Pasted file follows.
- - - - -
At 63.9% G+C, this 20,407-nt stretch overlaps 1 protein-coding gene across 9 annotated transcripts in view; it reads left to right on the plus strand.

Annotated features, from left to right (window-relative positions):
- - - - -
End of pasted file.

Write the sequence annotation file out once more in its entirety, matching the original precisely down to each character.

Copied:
At 63.9% G+C, this 20,407-nt stretch overlaps 1 protein-coding gene across 9 annotated transcripts in view; it reads left to right on the plus strand.

Annotated features, from left to right (window-relative positions):